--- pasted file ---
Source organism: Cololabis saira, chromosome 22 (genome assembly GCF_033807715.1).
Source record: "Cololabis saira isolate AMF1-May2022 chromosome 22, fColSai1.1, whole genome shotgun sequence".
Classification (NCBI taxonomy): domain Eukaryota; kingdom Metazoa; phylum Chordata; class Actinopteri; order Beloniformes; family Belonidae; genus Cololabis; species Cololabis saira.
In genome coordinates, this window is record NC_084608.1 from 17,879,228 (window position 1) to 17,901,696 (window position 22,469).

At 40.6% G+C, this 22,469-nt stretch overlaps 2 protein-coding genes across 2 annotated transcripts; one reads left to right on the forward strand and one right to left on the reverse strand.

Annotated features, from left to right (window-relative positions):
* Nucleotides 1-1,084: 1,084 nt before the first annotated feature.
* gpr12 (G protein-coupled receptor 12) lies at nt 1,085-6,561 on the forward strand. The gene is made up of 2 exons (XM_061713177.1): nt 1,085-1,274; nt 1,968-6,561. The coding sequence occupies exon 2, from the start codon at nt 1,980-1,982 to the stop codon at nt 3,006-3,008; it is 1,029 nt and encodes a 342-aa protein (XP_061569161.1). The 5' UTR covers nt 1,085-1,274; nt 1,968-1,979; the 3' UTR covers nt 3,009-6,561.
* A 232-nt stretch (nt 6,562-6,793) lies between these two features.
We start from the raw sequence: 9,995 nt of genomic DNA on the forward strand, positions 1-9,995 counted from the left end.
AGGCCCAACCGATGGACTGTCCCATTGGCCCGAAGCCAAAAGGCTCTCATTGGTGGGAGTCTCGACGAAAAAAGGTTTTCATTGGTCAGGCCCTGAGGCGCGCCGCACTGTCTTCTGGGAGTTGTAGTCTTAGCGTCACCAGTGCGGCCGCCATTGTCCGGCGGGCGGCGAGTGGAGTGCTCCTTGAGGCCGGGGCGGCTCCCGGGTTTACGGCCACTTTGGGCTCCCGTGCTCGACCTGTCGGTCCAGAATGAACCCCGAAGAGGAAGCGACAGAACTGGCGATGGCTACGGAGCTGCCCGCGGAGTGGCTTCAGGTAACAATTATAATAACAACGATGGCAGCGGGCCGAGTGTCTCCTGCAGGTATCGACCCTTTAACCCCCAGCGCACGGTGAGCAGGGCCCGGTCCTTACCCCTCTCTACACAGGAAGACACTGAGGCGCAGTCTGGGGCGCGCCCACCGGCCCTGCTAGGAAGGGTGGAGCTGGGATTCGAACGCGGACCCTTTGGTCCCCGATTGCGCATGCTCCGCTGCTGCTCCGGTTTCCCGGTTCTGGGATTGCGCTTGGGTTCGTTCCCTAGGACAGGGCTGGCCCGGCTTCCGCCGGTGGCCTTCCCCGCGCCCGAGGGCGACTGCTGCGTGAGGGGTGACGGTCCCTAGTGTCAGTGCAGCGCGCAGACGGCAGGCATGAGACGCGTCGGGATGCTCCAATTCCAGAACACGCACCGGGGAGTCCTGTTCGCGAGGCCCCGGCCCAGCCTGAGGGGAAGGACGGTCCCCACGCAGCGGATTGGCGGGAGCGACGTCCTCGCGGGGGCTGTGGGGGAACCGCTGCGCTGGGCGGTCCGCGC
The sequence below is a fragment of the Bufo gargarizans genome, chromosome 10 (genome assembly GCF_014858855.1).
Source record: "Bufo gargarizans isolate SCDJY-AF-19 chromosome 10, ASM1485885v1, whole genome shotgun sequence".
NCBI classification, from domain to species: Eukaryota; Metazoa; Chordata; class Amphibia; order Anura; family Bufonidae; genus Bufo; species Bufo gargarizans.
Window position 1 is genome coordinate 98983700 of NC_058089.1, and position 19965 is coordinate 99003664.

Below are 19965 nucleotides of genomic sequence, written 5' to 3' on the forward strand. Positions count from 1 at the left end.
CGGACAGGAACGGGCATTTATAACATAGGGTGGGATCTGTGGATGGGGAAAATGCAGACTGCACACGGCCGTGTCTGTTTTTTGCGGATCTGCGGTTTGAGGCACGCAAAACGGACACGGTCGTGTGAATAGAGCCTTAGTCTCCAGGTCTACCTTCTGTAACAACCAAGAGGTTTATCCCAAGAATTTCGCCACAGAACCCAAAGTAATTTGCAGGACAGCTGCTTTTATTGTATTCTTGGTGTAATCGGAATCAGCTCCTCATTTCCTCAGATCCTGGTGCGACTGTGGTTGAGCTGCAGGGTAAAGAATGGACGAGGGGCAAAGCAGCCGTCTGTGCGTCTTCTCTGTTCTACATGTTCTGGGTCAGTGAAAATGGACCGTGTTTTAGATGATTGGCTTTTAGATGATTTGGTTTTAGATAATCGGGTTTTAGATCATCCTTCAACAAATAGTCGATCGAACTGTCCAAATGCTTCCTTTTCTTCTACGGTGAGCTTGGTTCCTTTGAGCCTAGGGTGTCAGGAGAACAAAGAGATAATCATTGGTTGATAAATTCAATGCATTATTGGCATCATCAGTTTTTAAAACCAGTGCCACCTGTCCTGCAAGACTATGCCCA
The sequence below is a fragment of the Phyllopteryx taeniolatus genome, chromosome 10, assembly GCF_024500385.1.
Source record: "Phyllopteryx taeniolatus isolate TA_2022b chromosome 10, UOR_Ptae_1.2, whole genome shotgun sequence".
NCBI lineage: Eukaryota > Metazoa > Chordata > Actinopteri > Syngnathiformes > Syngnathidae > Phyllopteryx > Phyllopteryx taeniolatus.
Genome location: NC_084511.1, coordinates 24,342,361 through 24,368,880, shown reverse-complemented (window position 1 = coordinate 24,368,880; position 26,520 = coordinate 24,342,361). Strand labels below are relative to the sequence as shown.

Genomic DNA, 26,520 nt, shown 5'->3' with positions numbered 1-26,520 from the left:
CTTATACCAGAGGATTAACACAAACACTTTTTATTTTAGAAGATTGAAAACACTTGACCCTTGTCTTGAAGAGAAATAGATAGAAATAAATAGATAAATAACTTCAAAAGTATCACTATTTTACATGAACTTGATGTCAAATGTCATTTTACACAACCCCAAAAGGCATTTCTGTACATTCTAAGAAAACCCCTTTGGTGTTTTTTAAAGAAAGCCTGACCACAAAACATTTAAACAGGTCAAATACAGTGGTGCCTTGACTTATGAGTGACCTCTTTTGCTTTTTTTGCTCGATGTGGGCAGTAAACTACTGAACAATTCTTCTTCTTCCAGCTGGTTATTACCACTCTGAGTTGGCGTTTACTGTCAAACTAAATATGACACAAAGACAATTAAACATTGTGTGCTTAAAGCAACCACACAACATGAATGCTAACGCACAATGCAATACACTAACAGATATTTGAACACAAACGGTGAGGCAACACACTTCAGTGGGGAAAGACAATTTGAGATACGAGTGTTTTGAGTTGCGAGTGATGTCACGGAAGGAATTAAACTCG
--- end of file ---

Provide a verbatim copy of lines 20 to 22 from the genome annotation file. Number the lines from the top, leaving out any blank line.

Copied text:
NCBI lineage: Eukaryota > Metazoa > Chordata > Actinopteri > Syngnathiformes > Syngnathidae > Phyllopteryx > Phyllopteryx taeniolatus.
Genome location: NC_084511.1, coordinates 24,342,361 through 24,368,880, shown reverse-complemented (window position 1 = coordinate 24,368,880; position 26,520 = coordinate 24,342,361). Strand labels below are relative to the sequence as shown.

Genomic DNA, 26,520 nt, shown 5'->3' with positions numbered 1-26,520 from the left: